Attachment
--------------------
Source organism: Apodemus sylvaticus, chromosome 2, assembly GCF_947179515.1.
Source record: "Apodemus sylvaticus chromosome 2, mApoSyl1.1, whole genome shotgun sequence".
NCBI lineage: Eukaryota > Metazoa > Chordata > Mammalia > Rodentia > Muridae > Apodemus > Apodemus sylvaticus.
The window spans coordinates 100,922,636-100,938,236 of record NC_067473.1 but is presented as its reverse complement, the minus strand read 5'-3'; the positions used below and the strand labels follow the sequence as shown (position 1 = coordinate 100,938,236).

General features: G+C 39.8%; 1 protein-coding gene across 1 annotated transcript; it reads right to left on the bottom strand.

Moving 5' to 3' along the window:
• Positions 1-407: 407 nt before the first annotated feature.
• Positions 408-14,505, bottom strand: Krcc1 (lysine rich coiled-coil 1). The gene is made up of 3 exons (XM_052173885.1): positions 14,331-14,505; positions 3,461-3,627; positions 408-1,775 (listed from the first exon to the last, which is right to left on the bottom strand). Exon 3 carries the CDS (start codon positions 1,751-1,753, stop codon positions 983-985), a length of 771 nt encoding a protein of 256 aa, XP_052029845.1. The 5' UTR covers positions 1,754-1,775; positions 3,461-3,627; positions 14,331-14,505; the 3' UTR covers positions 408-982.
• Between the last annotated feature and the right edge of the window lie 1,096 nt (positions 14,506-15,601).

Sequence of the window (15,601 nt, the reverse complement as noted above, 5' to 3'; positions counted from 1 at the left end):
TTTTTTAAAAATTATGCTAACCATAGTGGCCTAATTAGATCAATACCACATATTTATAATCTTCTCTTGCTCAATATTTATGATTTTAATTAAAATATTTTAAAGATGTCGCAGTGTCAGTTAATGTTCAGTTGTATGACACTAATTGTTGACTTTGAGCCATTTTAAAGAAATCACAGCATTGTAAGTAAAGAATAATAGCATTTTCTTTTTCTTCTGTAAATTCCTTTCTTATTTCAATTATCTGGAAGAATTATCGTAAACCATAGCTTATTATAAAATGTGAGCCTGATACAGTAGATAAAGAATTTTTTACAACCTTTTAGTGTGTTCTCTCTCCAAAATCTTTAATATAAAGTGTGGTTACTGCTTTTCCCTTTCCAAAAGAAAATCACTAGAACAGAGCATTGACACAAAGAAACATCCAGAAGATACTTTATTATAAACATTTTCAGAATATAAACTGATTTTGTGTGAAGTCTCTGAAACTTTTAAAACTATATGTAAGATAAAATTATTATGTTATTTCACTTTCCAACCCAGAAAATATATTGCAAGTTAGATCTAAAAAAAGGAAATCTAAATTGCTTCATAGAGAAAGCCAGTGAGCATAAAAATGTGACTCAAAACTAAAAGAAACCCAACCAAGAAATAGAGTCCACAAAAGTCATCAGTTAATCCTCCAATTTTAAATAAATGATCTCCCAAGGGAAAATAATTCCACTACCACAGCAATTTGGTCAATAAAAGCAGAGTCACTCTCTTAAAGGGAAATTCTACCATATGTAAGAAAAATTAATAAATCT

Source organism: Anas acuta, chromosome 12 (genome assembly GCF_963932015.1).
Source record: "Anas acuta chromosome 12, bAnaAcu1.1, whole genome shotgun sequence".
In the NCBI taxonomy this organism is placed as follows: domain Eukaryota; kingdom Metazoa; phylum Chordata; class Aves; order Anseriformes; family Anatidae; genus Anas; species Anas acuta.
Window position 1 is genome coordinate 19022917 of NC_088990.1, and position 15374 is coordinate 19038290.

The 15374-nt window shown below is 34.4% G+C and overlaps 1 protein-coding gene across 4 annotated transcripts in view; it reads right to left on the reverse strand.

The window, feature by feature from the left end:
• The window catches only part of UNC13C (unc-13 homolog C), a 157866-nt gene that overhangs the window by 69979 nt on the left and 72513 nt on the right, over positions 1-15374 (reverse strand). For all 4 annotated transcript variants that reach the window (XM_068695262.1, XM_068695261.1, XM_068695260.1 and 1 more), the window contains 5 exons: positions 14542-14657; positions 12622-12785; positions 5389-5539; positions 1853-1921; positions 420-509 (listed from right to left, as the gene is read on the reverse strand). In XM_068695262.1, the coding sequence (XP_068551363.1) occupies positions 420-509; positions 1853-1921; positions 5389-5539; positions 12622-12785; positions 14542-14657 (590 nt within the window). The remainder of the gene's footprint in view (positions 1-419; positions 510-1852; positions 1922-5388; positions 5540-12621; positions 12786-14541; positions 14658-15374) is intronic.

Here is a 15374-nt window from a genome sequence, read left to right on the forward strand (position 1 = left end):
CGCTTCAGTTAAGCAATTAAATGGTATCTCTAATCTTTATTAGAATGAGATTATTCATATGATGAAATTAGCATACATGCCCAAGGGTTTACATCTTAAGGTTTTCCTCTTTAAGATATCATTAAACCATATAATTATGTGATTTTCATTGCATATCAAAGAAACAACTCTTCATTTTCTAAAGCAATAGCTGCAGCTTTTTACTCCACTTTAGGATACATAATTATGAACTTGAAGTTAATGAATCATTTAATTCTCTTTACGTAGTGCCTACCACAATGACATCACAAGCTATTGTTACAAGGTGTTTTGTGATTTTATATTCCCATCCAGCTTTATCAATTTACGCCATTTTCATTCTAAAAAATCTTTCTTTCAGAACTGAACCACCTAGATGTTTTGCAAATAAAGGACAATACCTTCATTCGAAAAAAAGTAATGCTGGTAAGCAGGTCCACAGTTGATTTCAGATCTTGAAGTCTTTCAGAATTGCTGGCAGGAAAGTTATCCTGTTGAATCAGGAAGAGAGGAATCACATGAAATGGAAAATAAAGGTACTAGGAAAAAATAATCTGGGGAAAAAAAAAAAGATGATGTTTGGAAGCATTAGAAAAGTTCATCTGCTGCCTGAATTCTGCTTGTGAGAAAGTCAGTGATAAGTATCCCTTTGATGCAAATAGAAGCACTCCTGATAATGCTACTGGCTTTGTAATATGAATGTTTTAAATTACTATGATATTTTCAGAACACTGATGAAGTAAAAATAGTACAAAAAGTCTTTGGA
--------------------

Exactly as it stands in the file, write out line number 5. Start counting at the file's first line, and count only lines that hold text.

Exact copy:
General features: G+C 39.8%; 1 protein-coding gene across 1 annotated transcript; it reads right to left on the bottom strand.